On the road last year I read several travel books. Below are a few reviews of some of the amazing adventure tales I’ve enjoyed reading, I hope you’ll find something you enjoy from this list as well:
Road Fever, by Tim Cahill. It is a rare thing that I read a book in one sitting, but that is exactly what happened once I started reading Road Fever. Cahill and long-distance driver Garry Sowerby race to set a new world record from the furthest southern point in South America, Tierra del Fuego, to the furthest northern point of Prudhoe Bay Alaska. They did this amazing feat in 32 1/2 days, a Guinness World Record. It isn’t just the feat that is amazing, it is the fun series of adventures Cahill and Sowerby find themselves enjoying while setting new records. I left this book in Turkmenistan.
Riding the Iron Rooster
& Ghost Train to the Eastern Star, by Paul Theroux. While it is no secret that I dislike Theroux’s writings for their stuck up, holier-than-thou feel, I did enjoy reading these two books in so far as they provided insight into the areas we would be traveling through by rail. Theroux is notorious for his use of ground transportation, an idea we can fully support. Nevertheless, his constant complaints about food and sanitation become pestering the more pages you turn. In Ghost Train to the Eastern Star, Theroux retraces a route he took as a young man, and notes the changes. This had real potential, but fell short because he brought along a cell phone, laptop, and an older man’s need for amenities. I left one of these in Shanghai, and the more recent book in Uzbekistan.
Chasing the Sea, by Tom Bissell. Another former Peace Corps volunteer becomes a writer. Bissell became deathly ill while serving in Uzbekistan, and was sent home before completing his two years of service. Once healed, the more-healthy and mature Bissell returns to Uzbekistan to finish what he started– a trip to the Aral Sea. Filled with historical insight and a bit snobbish critic of the area and its people, Bissell is no doubt an expert on the country’s water waste and the diminishing Aral Sea. Nevertheless, it is a bit long-winded and egotistical, focusing on his own return to Central Asia and his misadventures more than the people or region. Ironically, I left this book in Central Asia when I departed.
Flightless, by Lonely Planet Publications. This compilation of tales focuses on people who have chosen to travel without leaving the ground, proving that getting there is more than half the adventure. Some of these amazing folks are featured on our Famous Adventurers page but since the book details the by-ground trips of some 26 adventurers, we could not feature them all. Traditional ground travel includes trains and automobiles, but some of these adventurers travel by camel, Vespas, canoes and bikes, some even crossing the oceans in man-powered vessels for charity. This book will really make you rethink your next flight, and consider how much you are missing by flying over the adventure instead of going through it. This book is in my collection in the USA.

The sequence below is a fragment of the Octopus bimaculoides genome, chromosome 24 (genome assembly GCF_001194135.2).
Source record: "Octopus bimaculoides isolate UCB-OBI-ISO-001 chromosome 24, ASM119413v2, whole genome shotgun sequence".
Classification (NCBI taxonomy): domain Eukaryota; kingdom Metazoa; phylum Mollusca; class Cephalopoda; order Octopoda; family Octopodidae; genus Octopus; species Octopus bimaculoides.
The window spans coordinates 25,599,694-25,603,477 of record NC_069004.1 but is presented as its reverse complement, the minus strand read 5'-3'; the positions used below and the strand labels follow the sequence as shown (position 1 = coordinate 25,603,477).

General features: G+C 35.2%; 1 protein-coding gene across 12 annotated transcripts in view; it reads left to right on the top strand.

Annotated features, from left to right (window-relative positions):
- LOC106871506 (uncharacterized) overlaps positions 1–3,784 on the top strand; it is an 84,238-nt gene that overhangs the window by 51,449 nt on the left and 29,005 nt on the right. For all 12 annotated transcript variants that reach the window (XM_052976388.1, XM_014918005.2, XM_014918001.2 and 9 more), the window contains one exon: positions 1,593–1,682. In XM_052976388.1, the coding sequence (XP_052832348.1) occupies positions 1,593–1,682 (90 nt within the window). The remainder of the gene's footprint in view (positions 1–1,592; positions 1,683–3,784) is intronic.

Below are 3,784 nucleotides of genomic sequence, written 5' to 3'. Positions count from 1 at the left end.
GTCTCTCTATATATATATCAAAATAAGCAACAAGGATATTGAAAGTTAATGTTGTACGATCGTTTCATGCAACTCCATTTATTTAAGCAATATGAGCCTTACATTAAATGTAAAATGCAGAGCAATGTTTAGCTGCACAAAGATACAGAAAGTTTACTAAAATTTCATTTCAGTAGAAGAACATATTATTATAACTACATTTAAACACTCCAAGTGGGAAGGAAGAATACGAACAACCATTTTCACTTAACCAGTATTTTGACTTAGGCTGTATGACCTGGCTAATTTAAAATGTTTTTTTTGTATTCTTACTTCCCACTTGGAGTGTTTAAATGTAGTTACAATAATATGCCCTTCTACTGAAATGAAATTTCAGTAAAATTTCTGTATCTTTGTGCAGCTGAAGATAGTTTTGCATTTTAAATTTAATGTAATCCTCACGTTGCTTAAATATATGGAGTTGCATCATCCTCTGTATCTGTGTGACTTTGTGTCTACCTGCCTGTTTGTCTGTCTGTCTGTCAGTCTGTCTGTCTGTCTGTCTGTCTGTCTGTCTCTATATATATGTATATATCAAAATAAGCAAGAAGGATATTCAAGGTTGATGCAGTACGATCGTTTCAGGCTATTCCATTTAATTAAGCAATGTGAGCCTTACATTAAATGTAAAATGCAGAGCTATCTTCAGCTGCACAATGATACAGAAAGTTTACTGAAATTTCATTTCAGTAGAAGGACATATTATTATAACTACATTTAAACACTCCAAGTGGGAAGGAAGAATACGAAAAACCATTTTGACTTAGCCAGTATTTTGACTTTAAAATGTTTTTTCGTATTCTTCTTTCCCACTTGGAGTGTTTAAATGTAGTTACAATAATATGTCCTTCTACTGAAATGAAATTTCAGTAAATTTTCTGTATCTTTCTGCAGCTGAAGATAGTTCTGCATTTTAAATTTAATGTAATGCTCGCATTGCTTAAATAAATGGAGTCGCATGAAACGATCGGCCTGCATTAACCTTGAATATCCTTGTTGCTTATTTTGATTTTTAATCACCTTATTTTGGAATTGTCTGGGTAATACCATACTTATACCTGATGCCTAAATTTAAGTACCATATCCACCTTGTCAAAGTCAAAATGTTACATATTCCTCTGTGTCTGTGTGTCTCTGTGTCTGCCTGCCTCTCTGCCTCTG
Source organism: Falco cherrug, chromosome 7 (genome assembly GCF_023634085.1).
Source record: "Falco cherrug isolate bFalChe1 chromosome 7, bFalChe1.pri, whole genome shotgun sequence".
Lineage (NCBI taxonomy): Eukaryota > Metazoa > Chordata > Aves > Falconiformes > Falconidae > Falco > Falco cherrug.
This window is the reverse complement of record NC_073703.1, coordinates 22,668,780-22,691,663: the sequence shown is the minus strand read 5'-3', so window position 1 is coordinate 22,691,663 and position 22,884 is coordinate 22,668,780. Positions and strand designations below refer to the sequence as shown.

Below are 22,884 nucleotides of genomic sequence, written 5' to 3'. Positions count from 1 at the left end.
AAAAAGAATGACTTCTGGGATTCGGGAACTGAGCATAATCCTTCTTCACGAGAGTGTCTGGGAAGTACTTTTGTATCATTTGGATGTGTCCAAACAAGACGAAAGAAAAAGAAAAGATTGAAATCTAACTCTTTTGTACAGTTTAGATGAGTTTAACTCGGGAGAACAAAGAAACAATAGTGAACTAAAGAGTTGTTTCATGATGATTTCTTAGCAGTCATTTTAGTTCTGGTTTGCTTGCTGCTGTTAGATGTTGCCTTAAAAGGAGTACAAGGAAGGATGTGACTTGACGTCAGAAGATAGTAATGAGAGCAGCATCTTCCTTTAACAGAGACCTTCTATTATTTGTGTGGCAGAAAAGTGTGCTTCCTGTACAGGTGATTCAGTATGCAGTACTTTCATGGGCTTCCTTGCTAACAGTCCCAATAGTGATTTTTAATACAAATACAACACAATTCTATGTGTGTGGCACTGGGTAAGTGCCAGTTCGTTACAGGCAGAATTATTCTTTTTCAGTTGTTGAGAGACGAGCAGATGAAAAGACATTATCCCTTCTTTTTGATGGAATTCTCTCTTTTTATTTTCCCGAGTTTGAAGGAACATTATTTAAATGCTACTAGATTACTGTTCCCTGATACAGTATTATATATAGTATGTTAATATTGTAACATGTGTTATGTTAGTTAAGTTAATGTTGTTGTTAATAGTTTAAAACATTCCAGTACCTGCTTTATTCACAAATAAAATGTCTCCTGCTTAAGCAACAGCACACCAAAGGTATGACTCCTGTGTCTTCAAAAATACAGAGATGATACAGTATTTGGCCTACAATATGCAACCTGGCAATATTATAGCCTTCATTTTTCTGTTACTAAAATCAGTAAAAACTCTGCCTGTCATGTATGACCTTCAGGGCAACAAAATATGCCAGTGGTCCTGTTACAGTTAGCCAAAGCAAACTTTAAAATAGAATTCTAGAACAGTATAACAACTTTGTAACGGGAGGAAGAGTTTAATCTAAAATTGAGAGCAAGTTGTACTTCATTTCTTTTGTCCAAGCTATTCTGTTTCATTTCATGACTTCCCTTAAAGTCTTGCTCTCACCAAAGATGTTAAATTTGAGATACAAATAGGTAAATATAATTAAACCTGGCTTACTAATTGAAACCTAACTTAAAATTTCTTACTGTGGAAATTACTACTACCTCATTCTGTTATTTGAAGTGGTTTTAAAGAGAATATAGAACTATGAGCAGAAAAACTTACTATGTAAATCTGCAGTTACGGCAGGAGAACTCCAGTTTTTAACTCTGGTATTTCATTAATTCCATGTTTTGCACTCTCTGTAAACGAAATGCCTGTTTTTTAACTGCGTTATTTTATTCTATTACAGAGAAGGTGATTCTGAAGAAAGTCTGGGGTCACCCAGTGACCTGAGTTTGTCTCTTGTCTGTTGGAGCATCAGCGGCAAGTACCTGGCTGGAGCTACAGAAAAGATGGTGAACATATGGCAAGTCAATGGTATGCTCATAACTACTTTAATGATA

& River Town, by Peter Hessler. Like many great travel writers, Hessler got his taste for travel in the Peace Corps while assigned to a small town on the Yangtze River teaching English. He studied Mandarin Chinese daily, and slowly became fluent in the world’s most difficult language to master. Meanwhile, he spent his time trying to understand the people he worked with and around, and to delve into the culture without holding back. As a result, Hessler’s books offer genuine commentary on the Chinese and their massive country, as well as an un-egotistical vantage point from which readers can enjoy a foreign country. River Town, his first book, is the tale of his Peace Corps assignment while Oracle Bones is a montage of information Hessler gleaned while living in Beijing, interviewing locals and learning more about Chinese history and language. I lent a friend one of these books never to see it again, and the other is in my collection in the USA.
Race to Dakar, by Charley Boorman. Charley Boorman and longtime travel partner Ewen McGregor have set off around the world together on their motorcycles and then composed Long Way Round. In Race to Dakar, Boorman sets off on his own. While the writing is not 100%, the adventure is, and Boorman details his planning, launch and then start in the Dakar Rally. While he was injured and did not finish the rally, Boorman healed up and continued on several other adventures, including another trip with Ewen McGregor called Long Way Down. We were excited to read about these rally adventurers because of our own upcoming Mongol Rally adventure. This book is soon to be shipped to a friend in Central Asia, which I think Charley Boorman would appreciate.